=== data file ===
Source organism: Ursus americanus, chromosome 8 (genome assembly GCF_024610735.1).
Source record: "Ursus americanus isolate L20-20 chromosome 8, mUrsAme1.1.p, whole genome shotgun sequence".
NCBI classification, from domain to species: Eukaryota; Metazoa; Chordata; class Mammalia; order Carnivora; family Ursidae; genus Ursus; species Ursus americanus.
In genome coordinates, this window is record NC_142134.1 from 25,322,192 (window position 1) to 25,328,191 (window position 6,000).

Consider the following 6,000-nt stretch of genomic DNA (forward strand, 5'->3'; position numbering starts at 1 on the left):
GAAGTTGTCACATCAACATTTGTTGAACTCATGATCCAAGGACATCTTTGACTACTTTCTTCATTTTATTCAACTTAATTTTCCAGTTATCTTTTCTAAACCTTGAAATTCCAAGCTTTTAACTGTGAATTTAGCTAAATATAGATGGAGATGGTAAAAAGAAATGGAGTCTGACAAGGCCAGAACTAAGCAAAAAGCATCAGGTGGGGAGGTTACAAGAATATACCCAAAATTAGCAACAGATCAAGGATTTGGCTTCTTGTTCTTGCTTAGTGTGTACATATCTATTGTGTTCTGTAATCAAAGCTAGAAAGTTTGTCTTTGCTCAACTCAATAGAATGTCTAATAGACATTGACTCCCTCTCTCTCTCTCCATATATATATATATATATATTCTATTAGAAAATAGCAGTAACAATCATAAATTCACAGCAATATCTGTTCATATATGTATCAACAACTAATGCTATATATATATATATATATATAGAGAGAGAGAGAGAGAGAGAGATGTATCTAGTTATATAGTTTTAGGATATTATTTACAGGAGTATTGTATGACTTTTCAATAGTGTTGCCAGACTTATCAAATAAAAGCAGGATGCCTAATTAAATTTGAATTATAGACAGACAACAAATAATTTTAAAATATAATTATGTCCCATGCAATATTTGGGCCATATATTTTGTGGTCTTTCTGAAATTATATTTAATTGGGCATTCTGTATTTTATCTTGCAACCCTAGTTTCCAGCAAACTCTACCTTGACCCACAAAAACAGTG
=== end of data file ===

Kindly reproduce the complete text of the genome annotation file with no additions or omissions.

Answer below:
Source organism: Ursus americanus, chromosome 8 (genome assembly GCF_024610735.1).
Source record: "Ursus americanus isolate L20-20 chromosome 8, mUrsAme1.1.p, whole genome shotgun sequence".
NCBI classification, from domain to species: Eukaryota; Metazoa; Chordata; class Mammalia; order Carnivora; family Ursidae; genus Ursus; species Ursus americanus.
In genome coordinates, this window is record NC_142134.1 from 25,322,192 (window position 1) to 25,328,191 (window position 6,000).

Consider the following 6,000-nt stretch of genomic DNA (forward strand, 5'->3'; position numbering starts at 1 on the left):
GAAGTTGTCACATCAACATTTGTTGAACTCATGATCCAAGGACATCTTTGACTACTTTCTTCATTTTATTCAACTTAATTTTCCAGTTATCTTTTCTAAACCTTGAAATTCCAAGCTTTTAACTGTGAATTTAGCTAAATATAGATGGAGATGGTAAAAAGAAATGGAGTCTGACAAGGCCAGAACTAAGCAAAAAGCATCAGGTGGGGAGGTTACAAGAATATACCCAAAATTAGCAACAGATCAAGGATTTGGCTTCTTGTTCTTGCTTAGTGTGTACATATCTATTGTGTTCTGTAATCAAAGCTAGAAAGTTTGTCTTTGCTCAACTCAATAGAATGTCTAATAGACATTGACTCCCTCTCTCTCTCTCCATATATATATATATATATATTCTATTAGAAAATAGCAGTAACAATCATAAATTCACAGCAATATCTGTTCATATATGTATCAACAACTAATGCTATATATATATATATATATATAGAGAGAGAGAGAGAGAGAGAGATGTATCTAGTTATATAGTTTTAGGATATTATTTACAGGAGTATTGTATGACTTTTCAATAGTGTTGCCAGACTTATCAAATAAAAGCAGGATGCCTAATTAAATTTGAATTATAGACAGACAACAAATAATTTTAAAATATAATTATGTCCCATGCAATATTTGGGCCATATATTTTGTGGTCTTTCTGAAATTATATTTAATTGGGCATTCTGTATTTTATCTTGCAACCCTAGTTTCCAGCAAACTCTACCTTGACCCACAAAAACAGTG